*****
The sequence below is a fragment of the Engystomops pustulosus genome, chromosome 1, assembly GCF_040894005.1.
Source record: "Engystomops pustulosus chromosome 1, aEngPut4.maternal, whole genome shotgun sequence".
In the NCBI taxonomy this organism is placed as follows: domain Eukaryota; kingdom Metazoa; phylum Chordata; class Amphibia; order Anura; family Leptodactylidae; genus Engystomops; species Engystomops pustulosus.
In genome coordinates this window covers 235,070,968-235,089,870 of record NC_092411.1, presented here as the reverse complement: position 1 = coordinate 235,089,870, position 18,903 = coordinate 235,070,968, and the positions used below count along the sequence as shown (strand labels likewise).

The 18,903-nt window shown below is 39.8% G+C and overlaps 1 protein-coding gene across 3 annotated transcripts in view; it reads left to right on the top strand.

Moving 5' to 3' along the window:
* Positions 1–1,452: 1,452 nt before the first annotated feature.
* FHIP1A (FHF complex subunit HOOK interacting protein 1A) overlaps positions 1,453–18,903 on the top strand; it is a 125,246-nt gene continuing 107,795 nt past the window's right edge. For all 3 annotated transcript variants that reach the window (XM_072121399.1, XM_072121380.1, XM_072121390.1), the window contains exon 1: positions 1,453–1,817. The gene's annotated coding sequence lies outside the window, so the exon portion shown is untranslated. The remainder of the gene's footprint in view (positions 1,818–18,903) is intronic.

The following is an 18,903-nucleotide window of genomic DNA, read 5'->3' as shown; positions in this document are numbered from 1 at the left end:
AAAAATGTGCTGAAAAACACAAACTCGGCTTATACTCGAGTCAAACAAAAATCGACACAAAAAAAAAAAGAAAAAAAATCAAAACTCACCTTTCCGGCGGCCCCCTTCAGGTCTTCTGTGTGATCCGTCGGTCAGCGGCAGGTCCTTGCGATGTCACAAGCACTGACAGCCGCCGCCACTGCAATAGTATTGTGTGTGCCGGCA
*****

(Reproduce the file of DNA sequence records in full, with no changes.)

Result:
The sequence below is a fragment of the Engystomops pustulosus genome, chromosome 1, assembly GCF_040894005.1.
Source record: "Engystomops pustulosus chromosome 1, aEngPut4.maternal, whole genome shotgun sequence".
In the NCBI taxonomy this organism is placed as follows: domain Eukaryota; kingdom Metazoa; phylum Chordata; class Amphibia; order Anura; family Leptodactylidae; genus Engystomops; species Engystomops pustulosus.
In genome coordinates this window covers 235,070,968-235,089,870 of record NC_092411.1, presented here as the reverse complement: position 1 = coordinate 235,089,870, position 18,903 = coordinate 235,070,968, and the positions used below count along the sequence as shown (strand labels likewise).

The 18,903-nt window shown below is 39.8% G+C and overlaps 1 protein-coding gene across 3 annotated transcripts in view; it reads left to right on the top strand.

Moving 5' to 3' along the window:
* Positions 1–1,452: 1,452 nt before the first annotated feature.
* FHIP1A (FHF complex subunit HOOK interacting protein 1A) overlaps positions 1,453–18,903 on the top strand; it is a 125,246-nt gene continuing 107,795 nt past the window's right edge. For all 3 annotated transcript variants that reach the window (XM_072121399.1, XM_072121380.1, XM_072121390.1), the window contains exon 1: positions 1,453–1,817. The gene's annotated coding sequence lies outside the window, so the exon portion shown is untranslated. The remainder of the gene's footprint in view (positions 1,818–18,903) is intronic.

The following is an 18,903-nucleotide window of genomic DNA, read 5'->3' as shown; positions in this document are numbered from 1 at the left end:
AAAAATGTGCTGAAAAACACAAACTCGGCTTATACTCGAGTCAAACAAAAATCGACACAAAAAAAAAAAGAAAAAAAATCAAAACTCACCTTTCCGGCGGCCCCCTTCAGGTCTTCTGTGTGATCCGTCGGTCAGCGGCAGGTCCTTGCGATGTCACAAGCACTGACAGCCGCCGCCACTGCAATAGTATTGTGTGTGCCGGCA